Tuesday, March 27, 2007

Environmental Practice for Fun and Profit

President Bush met today with leaders from the Big Three domestic auto manufacturers, during which these industry folk promised that they would make half their companies' annual vehicle production "flex-fuel" -- that is, able to run on E85 (85% ethanol, 15% gas) by 2012.

Color me unimpressed.

People, when we reference Wikipedia, we notice something; Detroit was producing FFV vehicles by the hundreds of thousands over ten years ago.

Furthermore, as this article cites, in our neighbor to the south, Brazil, fully 73% of the cars sold are flex-fuel, with over 40% of the fuel consumed in the country being ethanol.

Granted, Brazil has a few advantages; they have fewer drivers, a better climate for growing the best current source of ethanol (sugarcane), and a fairly-good infrastructure for distribution. But, as the article also discusses, we are more than capable of making a sizeable quantity of ethanol through cellulosic breakdown, and we already have a significant production of it from corn. There's no reason we can't be generating an enormous amount of our transportation energy from ethanol, versus from oil -- and the economic, national security, and environmental benefits thereof are fairly obvious.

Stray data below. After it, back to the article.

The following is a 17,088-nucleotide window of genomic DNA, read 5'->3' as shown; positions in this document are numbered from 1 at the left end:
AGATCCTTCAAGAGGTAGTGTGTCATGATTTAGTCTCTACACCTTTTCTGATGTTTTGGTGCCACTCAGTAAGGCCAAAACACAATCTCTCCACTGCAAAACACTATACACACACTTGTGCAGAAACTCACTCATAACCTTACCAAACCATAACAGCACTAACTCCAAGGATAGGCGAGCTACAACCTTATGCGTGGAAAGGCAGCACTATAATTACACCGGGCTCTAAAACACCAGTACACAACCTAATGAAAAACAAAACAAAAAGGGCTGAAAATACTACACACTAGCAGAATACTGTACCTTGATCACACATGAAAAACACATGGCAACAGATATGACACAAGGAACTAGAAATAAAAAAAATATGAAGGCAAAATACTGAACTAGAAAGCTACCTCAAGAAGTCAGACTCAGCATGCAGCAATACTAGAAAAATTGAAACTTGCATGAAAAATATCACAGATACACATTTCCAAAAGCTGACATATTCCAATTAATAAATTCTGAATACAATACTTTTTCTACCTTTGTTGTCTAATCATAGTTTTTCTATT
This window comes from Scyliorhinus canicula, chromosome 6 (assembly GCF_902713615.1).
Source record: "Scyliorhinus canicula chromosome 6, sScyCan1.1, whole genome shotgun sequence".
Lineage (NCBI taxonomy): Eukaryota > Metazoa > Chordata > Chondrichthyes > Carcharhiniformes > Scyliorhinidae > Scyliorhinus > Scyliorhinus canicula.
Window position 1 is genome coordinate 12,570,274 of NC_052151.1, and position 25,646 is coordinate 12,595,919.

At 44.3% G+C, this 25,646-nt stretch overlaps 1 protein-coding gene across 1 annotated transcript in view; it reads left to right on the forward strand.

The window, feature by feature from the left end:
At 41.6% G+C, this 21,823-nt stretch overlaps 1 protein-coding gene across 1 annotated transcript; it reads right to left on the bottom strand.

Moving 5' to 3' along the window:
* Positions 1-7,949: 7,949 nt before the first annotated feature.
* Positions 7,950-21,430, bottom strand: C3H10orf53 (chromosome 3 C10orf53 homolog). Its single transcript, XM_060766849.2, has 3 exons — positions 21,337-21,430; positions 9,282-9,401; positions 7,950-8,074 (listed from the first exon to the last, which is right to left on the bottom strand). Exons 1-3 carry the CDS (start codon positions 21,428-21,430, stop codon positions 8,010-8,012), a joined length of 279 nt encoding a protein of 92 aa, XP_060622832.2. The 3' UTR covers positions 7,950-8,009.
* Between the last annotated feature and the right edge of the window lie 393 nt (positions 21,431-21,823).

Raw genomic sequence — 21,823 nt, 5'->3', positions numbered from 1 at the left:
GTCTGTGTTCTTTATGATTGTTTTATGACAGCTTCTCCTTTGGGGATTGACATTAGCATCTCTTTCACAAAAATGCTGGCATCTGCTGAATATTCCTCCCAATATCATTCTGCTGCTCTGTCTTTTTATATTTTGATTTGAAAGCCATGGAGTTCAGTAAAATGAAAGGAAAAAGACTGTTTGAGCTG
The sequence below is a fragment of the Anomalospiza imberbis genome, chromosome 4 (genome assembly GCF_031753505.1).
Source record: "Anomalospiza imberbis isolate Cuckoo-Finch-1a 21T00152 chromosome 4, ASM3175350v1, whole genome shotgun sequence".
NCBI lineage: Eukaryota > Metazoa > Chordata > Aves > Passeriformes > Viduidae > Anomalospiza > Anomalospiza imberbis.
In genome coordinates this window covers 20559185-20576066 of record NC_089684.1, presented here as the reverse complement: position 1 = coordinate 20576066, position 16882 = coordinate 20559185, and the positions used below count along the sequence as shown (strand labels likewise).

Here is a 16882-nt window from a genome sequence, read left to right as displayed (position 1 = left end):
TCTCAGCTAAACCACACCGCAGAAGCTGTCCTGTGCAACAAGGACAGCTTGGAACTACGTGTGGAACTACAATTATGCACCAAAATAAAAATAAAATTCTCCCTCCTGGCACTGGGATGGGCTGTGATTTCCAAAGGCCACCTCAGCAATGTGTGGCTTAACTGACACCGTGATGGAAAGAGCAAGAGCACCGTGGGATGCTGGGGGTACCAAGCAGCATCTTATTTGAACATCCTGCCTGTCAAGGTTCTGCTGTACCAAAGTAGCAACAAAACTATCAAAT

If you asked me to solve this problem, the first thing I'd do would be carrot-and-stick; I would raise the required Corporate Average Fuel Economy (CAFE) for auto manufacturers, but with a twist -- every flex-fuel vehicle they made would count as double credit.

Next up, I'd be pumping some serious government development dough to ethanol production, both using current methods and cellulosic methods -- likely by tapping and diverting farm subsidies. Why? Because if we start buying all the corn and sugarcane we can to make ethanol.....trust me, income supports for either will be rendered quite unnecessary in a hurry. It's called "the effect of supply and demand on price".

Finally, I'd be after the oil companies with a simple proposition; for every bit you make your infrastructure ethanol-compatible, we'll make your tax lives simpler. Easy as that.

Taken together, these measures should make ethanol a) useful, b) abundant, and c) available -- which will likely translate into d) cheap.

And in the process, we'll be kicking the oil terrorists like Iran squarely in the crown jewels.

What's not to like?

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